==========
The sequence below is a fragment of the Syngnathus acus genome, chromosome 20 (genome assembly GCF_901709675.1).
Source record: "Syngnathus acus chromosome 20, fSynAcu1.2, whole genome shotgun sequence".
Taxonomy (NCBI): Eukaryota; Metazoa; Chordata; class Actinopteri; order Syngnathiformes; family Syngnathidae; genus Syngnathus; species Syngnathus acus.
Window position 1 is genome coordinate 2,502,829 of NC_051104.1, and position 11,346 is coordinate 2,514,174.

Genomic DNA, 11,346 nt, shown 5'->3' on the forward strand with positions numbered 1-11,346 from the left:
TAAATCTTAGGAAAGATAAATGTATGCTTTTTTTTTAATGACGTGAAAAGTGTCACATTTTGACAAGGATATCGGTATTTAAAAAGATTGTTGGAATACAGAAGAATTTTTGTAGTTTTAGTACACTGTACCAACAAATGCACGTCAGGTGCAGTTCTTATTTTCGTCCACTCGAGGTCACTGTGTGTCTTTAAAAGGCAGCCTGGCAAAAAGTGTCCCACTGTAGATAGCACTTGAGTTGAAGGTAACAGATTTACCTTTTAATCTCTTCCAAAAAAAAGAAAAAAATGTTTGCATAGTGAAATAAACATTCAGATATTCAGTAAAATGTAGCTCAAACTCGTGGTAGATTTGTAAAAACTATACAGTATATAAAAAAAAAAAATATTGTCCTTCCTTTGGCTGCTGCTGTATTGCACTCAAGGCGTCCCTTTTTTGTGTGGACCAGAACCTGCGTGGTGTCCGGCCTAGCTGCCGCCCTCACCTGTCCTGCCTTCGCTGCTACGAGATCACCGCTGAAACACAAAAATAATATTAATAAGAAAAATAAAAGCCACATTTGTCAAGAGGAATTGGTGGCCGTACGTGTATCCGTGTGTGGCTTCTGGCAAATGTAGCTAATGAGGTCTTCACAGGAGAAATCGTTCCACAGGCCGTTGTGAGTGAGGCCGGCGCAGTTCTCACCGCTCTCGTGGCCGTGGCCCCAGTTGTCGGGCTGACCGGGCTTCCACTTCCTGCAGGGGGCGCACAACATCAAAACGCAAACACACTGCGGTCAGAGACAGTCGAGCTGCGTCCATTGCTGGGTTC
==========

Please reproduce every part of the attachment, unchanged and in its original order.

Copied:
The sequence below is a fragment of the Syngnathus acus genome, chromosome 20 (genome assembly GCF_901709675.1).
Source record: "Syngnathus acus chromosome 20, fSynAcu1.2, whole genome shotgun sequence".
Taxonomy (NCBI): Eukaryota; Metazoa; Chordata; class Actinopteri; order Syngnathiformes; family Syngnathidae; genus Syngnathus; species Syngnathus acus.
Window position 1 is genome coordinate 2,502,829 of NC_051104.1, and position 11,346 is coordinate 2,514,174.

Genomic DNA, 11,346 nt, shown 5'->3' on the forward strand with positions numbered 1-11,346 from the left:
TAAATCTTAGGAAAGATAAATGTATGCTTTTTTTTTAATGACGTGAAAAGTGTCACATTTTGACAAGGATATCGGTATTTAAAAAGATTGTTGGAATACAGAAGAATTTTTGTAGTTTTAGTACACTGTACCAACAAATGCACGTCAGGTGCAGTTCTTATTTTCGTCCACTCGAGGTCACTGTGTGTCTTTAAAAGGCAGCCTGGCAAAAAGTGTCCCACTGTAGATAGCACTTGAGTTGAAGGTAACAGATTTACCTTTTAATCTCTTCCAAAAAAAAGAAAAAAATGTTTGCATAGTGAAATAAACATTCAGATATTCAGTAAAATGTAGCTCAAACTCGTGGTAGATTTGTAAAAACTATACAGTATATAAAAAAAAAAAATATTGTCCTTCCTTTGGCTGCTGCTGTATTGCACTCAAGGCGTCCCTTTTTTGTGTGGACCAGAACCTGCGTGGTGTCCGGCCTAGCTGCCGCCCTCACCTGTCCTGCCTTCGCTGCTACGAGATCACCGCTGAAACACAAAAATAATATTAATAAGAAAAATAAAAGCCACATTTGTCAAGAGGAATTGGTGGCCGTACGTGTATCCGTGTGTGGCTTCTGGCAAATGTAGCTAATGAGGTCTTCACAGGAGAAATCGTTCCACAGGCCGTTGTGAGTGAGGCCGGCGCAGTTCTCACCGCTCTCGTGGCCGTGGCCCCAGTTGTCGGGCTGACCGGGCTTCCACTTCCTGCAGGGGGCGCACAACATCAAAACGCAAACACACTGCGGTCAGAGACAGTCGAGCTGCGTCCATTGCTGGGTTC